Currently submitted to: Journal of Medical Internet Research
Date Submitted: Oct 20, 2020
Open Peer Review Period: Oct 19, 2020 - Dec 14, 2020
(currently open for review)
Enhancing obstructive sleep apnea diagnosis with screening through disease phenotypes: a diagnostic research design
American Academy of Sleep Medicine guidelines suggests that clinical prediction algorithms can be used in obstructive sleep apnea (OSA) patients without replacing polysomnography (PSG) – the gold standard.
We aim to develop a clinical decision support system for OSA diagnosis, according to its standard definition (AHI plus symptoms), identifying high pre-test probability individuals based on risk and diagnostic factors.
Forty-seven predictive variables were extracted from a cohort of patients who performed PSG. Fourteen variables found univariately significant were then used to compute the distance between OSA patients, defining a hierarchical clustering structure from which patient phenotypes were derived and described. Affinity from individuals at risk to OSA phenotypes was later computed and cluster membership used as an additional predictor in a Bayesian network classifier.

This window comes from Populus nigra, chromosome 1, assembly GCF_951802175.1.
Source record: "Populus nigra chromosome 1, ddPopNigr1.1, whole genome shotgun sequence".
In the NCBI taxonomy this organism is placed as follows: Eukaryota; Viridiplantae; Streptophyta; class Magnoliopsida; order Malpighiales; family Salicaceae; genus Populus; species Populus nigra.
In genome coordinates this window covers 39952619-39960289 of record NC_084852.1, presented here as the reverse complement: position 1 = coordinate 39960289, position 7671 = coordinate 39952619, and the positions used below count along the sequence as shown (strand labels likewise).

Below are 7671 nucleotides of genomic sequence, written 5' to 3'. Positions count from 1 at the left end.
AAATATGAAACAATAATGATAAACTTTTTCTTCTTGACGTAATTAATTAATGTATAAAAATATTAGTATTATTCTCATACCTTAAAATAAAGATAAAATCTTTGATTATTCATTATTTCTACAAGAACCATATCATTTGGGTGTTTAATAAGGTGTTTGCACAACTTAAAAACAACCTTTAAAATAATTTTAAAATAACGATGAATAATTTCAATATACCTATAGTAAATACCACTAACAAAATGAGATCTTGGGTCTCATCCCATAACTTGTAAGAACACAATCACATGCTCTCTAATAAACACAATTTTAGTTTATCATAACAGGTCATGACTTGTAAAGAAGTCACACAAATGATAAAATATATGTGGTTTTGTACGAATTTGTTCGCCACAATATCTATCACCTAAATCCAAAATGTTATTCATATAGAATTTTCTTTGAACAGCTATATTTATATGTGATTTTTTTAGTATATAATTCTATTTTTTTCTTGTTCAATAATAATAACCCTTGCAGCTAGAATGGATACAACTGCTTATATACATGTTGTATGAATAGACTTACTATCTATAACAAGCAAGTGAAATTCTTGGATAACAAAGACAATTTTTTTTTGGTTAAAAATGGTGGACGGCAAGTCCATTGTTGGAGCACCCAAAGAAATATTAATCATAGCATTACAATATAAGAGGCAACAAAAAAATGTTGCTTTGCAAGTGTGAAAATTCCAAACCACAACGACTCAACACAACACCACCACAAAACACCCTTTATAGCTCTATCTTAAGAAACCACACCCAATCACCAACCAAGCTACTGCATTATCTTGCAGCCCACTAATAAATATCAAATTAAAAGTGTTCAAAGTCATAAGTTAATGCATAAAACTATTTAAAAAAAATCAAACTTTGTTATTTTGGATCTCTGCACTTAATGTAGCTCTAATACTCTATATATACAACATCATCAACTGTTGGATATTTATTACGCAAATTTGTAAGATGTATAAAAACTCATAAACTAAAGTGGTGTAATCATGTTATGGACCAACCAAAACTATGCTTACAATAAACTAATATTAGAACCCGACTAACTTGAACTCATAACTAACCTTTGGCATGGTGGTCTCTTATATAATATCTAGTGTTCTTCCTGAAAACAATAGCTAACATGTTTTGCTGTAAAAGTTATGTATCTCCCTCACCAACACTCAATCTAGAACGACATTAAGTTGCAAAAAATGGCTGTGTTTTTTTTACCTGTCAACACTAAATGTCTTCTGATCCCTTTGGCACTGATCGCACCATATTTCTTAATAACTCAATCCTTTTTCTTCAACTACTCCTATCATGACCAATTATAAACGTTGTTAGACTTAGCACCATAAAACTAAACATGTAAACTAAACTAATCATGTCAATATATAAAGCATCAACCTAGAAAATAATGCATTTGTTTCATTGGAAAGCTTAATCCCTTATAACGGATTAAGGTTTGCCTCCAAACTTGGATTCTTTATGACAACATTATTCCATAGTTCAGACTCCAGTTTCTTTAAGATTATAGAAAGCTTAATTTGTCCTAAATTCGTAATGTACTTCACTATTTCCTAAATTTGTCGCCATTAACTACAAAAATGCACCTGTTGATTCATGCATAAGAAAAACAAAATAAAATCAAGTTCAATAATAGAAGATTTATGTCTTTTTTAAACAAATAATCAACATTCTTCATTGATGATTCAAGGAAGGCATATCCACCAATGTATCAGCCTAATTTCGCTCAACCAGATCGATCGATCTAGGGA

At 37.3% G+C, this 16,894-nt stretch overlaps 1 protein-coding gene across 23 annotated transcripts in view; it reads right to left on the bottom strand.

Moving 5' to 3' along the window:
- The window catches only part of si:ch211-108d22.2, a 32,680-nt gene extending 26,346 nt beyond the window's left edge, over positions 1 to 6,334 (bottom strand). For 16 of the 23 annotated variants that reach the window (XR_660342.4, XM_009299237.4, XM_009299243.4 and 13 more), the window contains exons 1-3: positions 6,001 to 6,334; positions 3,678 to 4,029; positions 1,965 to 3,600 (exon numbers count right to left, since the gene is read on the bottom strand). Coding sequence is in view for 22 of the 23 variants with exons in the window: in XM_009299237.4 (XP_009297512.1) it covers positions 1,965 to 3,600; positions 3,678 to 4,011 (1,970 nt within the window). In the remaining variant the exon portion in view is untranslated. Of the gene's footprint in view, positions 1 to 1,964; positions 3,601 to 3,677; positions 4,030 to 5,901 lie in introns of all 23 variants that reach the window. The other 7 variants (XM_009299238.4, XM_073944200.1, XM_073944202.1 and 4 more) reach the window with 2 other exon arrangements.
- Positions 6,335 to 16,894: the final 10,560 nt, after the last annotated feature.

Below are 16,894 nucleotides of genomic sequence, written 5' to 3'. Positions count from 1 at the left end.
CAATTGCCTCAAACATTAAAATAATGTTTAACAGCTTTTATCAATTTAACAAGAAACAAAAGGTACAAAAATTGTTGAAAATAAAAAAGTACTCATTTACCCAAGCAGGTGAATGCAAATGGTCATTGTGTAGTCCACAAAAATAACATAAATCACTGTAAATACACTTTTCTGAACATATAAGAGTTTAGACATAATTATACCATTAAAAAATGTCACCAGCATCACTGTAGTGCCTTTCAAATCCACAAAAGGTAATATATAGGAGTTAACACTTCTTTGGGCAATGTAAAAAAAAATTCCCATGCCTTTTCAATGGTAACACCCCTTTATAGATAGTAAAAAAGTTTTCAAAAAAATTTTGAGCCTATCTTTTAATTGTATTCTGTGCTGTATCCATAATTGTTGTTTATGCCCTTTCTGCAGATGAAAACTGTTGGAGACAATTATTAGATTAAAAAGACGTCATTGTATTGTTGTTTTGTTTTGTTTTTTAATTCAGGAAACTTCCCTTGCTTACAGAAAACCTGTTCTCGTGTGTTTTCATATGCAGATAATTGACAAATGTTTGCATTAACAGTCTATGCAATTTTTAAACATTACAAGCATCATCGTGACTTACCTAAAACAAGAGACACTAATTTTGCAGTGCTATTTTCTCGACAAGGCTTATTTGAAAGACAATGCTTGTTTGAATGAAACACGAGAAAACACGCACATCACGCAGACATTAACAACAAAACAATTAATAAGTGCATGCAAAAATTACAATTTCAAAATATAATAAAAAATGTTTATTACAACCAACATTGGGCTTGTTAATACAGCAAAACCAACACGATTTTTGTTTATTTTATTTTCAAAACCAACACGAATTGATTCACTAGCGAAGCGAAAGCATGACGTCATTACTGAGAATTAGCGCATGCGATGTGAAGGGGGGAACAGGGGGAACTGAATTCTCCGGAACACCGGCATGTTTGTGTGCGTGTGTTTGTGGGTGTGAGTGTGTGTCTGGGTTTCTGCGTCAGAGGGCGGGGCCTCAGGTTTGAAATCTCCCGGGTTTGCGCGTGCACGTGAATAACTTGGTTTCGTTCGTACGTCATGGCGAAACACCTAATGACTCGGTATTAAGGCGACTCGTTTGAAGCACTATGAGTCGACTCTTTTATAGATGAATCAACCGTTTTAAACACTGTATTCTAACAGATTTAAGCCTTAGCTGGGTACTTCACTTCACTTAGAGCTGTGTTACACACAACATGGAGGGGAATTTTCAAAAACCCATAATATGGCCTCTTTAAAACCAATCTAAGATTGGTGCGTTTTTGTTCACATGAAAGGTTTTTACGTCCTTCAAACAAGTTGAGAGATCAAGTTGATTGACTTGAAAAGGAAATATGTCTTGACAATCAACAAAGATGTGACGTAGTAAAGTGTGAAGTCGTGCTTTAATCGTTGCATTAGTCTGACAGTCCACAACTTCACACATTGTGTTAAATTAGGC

A total of 318 patients at risk were included, from which 207 individuals were diagnosed with OSA (mild=54%, moderate=24%, severe=22%). Based on predictive variables, three phenotypes were defined (Low=36%, Medium=50%, High=14%), with an increasing prevalence of symptoms and co-morbidities, the latter describing older and obese patients, and a substantive increase in some co-morbidities, suggesting their beneficial use as combined predictors (median AHI of 10, 14 and 31, respectively). Crossed-validation results demonstrate that the inclusion of OSA phenotypes as an adjusting predictor in a Bayesian classifier improved screening specificity (26% [24%-29%] to 38% [35%-40%]) while keeping sensitivity high (93% [91%-95%]), with model B doubling the diagnostic model effectiveness (diagnostic odds ratio of 8.14).
Defined OSA phenotypes are a sensitive tool, enhancing our understanding of the disease, and allowing the derivation of a predictive algorithm which can clearly outperform symptom-based guideline recommendations as a rule-out approach for screening.
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